Anna Wintour Costume Center, Imperial China (Photo: © The Metropolitan Museum of Art)

NEW YORK — The first thing to accept about “China: Through The Looking Glass,” the spring exhibition at the Metropolitan Museum of Art, is that it is not meant to be a critical assessment of the fashion industry’s non-fiction, politically correct relationship with China’s culture, history or its people. The displayed ballgowns, evening robes and cocktail dresses – which are dazzling – are not treated as historical documents stitched out of silk and cotton, embroidered and beaded. The designers, more often than not, never intended their garments to be commentaries on politics, human rights or the complexity of East-West trade negotiations. They wanted them to make people dream.

But still, the exhibition, which sprawls across three floors, from the Chinese Galleries to the subterranean Anna Wintour Costume Center, offers a thoughtful, expressive and – at times – utterly breathtaking exploration of China as part of the broader cultural landscape.

This is not an exhibition that offers a plodding treatise on cultural tourism and appropriation. There are no “right” ways to be inspired by Chinese history. The exhibition gives full-throated consideration to “Orientalism” – a word that continues to live among the temples of academia but, according to the exhibition notes, has become secularly defamed as an expression of “Western supremacy and segregation.”

“What I wanted to do was take another look at Orientalism,” said curator Andrew Bolton in an interview. “When you posit the East is authentic, and the West is unreal, there’s no dialogue to be had.”

“China’s export art has colluded in its own myth-making,” Bolton noted. The country itself has added to the “misperceptions that have shaped Western ideas.”

Bolton, along with curators from the Department of Asian Art, celebrates China as an exotic fantasy that has inspired the fashion industry for centuries. The silk trade, blue and white porcelain, calligraphy, ancient warriors and mysticism have all beguiled and amazed Western designers and driven them to create some of their most breathtaking works. It is as though once freed from the constraints of their own borders they were able to craft glamor and eroticism in a manner that was both visceral and unbound.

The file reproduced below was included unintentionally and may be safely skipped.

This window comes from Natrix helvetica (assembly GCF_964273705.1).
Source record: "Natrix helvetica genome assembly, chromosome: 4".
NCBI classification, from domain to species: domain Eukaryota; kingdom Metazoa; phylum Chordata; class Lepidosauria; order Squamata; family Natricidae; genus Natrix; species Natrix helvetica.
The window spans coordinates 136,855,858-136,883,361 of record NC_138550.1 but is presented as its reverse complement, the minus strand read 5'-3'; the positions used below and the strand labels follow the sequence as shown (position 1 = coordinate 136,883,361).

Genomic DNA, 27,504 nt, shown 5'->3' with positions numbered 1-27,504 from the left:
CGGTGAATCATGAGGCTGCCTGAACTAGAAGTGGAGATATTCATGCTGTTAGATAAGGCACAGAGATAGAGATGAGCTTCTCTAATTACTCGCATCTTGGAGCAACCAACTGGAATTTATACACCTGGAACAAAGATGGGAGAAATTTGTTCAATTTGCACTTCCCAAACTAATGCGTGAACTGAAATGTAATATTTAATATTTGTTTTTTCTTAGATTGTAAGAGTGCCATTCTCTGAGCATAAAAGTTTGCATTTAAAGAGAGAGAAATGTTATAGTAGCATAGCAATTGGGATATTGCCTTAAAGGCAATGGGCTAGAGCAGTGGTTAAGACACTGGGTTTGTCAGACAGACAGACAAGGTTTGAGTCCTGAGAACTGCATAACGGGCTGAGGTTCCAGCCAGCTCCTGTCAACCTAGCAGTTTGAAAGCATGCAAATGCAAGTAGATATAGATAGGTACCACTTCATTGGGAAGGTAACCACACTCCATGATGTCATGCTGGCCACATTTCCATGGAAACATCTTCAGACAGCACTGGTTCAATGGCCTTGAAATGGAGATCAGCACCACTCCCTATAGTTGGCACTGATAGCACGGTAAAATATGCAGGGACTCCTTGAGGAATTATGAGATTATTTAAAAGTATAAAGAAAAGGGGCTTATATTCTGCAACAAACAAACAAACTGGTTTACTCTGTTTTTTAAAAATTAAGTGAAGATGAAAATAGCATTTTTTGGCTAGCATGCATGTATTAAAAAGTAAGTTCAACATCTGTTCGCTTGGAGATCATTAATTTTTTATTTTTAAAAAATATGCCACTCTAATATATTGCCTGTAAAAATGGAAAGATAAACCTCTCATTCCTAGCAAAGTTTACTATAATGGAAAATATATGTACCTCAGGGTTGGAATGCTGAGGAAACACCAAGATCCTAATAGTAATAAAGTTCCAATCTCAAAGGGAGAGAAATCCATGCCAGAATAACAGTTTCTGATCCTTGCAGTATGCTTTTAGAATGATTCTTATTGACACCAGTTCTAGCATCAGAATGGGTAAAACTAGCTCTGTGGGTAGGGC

For designers such as Paul Poiret in 1912 and later Cristobal Balenciaga in 1960, Orientalism blew into the rarified haute couture ateliers like a perfumed breeze. It offered a kind of lush and forbidden sensuality that made their work more intellectually daring.

For Yves Saint Laurent, China offered the majesty of color and opulence, as well as the dangerous intoxication of opium — which became the name of his successful fragrance. Saint Laurent’s fall 1977 haute couture collection, “a polyglot bazaar,” was filled with gilded odes to chinoiserie. One can’t help but be mesmerized by the sheer extravagance of the work; the pleasure is in his lack of restraint. Taken outside of his familiar realm, Saint Laurent makes full use of color, texture and every embellishment that the imagination might conceive.